SEC Staff Provides Responses to Questions Concerning New Disclosure Requirements Adopted as part of Recent Money Market Fund Rule Amendments
The Staff of the SEC’s Division of Investment Management published responses to various questions relating to Rule 30b1-7 under the Investment Company Act of 1940, as amended (the “1940 Act”), and new Form N-MFP. Rule 30b1-7 generally requires a money market fund to file a report of its portfolio holdings on Form N-MFP each month, with the portfolio holdings information becoming publicly available sixty days after the end of the month to which the report relates. Rule 30b1-7 and Form N-MFP were adopted by the SEC in conjunction with the recent amendments to Rule 2a-7 under the 1940 Act and other rules relating to money market funds, which were discussed in the March 5, 2010 and June 1, 2010 Alerts. Below is a summary of the Staff’s responses (with references to the relevant Items of Form N MFP, as applicable). The compliance date for the requirements relating to Form N MFP is December 7, 2010.
SCOPE OF RULE 30b1-7
Any fund subject to Rule 2a-7 (that is, a registered investment company that holds itself out as a money market fund) must file a Form N-MFP each month, even if the fund does not maintain a stable share price using the amortized cost method or penny rounding method. [Read more →]
July 8, 2010 No Comments
SEC Publishes for Public Comment Proposals by National Securities Exchanges and FINRA to Expand Circuit Breaker Pilot to Include Stocks in Russell 1000 Index and Certain Other Exchange Traded Products Including ETFs
The SEC published for public comment proposals by the national securities exchanges and FINRA to expand a recently adopted circuit breaker program to include all stocks in the Russell 1000 Index and certain exchange-traded products (the “ETPs”), consisting of selected (a) exchange-traded funds, which are generally designed to track securities indices, (b) exchange-traded vehicles, which are designed to track the underlying performance of an asset or index, related to futures contracts, commodities or currency, and (c) exchange traded notes, which are senior unsecured debt obligations designed to track the total return of an underlying index, benchmark or strategy. As discussed in the June 15, 2010 Alert, the SEC has previously approved a circuit breaker pilot program in effect through December 10, 2010 that applies to stocks listed in the S&P 500 Index. The ETPs proposed to be included in the pilot program are listed here. The NYSE proposal is available here. The FINRA proposal is available here.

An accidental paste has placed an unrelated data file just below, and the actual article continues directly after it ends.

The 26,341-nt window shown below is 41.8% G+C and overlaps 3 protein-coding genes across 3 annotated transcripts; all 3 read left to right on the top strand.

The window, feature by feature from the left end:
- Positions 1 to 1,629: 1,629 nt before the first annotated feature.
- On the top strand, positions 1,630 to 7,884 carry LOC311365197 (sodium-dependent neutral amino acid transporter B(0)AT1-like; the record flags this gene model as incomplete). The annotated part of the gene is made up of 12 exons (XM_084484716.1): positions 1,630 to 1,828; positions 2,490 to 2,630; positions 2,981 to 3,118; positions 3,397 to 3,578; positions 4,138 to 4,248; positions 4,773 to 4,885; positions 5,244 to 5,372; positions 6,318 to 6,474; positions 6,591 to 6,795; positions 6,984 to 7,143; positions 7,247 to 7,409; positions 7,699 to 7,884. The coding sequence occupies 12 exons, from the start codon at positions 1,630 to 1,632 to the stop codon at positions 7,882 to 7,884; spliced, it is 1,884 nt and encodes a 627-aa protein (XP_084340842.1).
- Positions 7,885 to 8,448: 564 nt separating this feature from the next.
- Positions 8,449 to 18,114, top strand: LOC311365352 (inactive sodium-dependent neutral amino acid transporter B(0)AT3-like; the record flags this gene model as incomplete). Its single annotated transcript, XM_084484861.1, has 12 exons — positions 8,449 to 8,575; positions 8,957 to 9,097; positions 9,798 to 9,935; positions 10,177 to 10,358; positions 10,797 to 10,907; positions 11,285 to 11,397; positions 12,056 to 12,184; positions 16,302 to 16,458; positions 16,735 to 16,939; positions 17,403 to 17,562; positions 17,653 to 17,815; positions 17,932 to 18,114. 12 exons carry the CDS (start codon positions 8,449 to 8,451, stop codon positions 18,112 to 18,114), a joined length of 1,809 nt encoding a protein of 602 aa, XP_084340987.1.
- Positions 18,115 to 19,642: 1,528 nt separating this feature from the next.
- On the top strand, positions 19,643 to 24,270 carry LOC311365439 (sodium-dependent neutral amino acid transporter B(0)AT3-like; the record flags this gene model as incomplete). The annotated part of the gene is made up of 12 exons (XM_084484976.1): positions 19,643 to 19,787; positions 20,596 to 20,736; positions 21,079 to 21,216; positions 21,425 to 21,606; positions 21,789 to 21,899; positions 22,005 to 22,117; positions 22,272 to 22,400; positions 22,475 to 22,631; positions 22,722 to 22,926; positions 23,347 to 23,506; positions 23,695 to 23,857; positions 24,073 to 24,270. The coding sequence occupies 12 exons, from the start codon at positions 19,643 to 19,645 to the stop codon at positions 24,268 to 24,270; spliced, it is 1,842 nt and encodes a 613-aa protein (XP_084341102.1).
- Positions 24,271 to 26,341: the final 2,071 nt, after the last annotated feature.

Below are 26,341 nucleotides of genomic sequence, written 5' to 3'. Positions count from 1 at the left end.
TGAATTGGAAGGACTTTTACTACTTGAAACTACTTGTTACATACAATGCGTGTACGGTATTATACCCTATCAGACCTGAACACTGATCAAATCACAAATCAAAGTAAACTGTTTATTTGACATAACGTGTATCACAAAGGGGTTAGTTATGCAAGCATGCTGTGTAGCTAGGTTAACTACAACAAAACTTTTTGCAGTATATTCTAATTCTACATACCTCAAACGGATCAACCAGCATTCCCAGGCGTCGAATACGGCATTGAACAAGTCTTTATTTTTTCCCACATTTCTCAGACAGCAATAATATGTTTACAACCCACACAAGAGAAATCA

July 8, 2010 No Comments
The SEC issued proposed amendments to Rule 482 under the Securities Act of 1933, as amended (the “Securities Act”), and Rule 34b-1 under the Investment Company Act of 1940, as amended, that are designed primarily to provide additional information about target date funds to potential investors. Because of the impact of market events in 2008 on target date funds and their increased importance as retirement savings investment vehicles, the SEC has devoted particular attention to issues raised by target date funds. In 2009, target date funds were the subject of a joint hearing by the SEC and DOL and congressional testimony by SEC Chairman Mary L. Schapiro and Andrew J. Donohue, Director of the SEC’s Division of Investment Management (as discussed in the May 26, 2009 Alert). In 2010, the SEC and DOL subsequently issued a joint bulletin designed to provide basic information to Directors on target date funds (as discussed in the May 18, 2010 Alert). The major elements of the proposed amendments (the “Amendments”) are described below. [Read more →]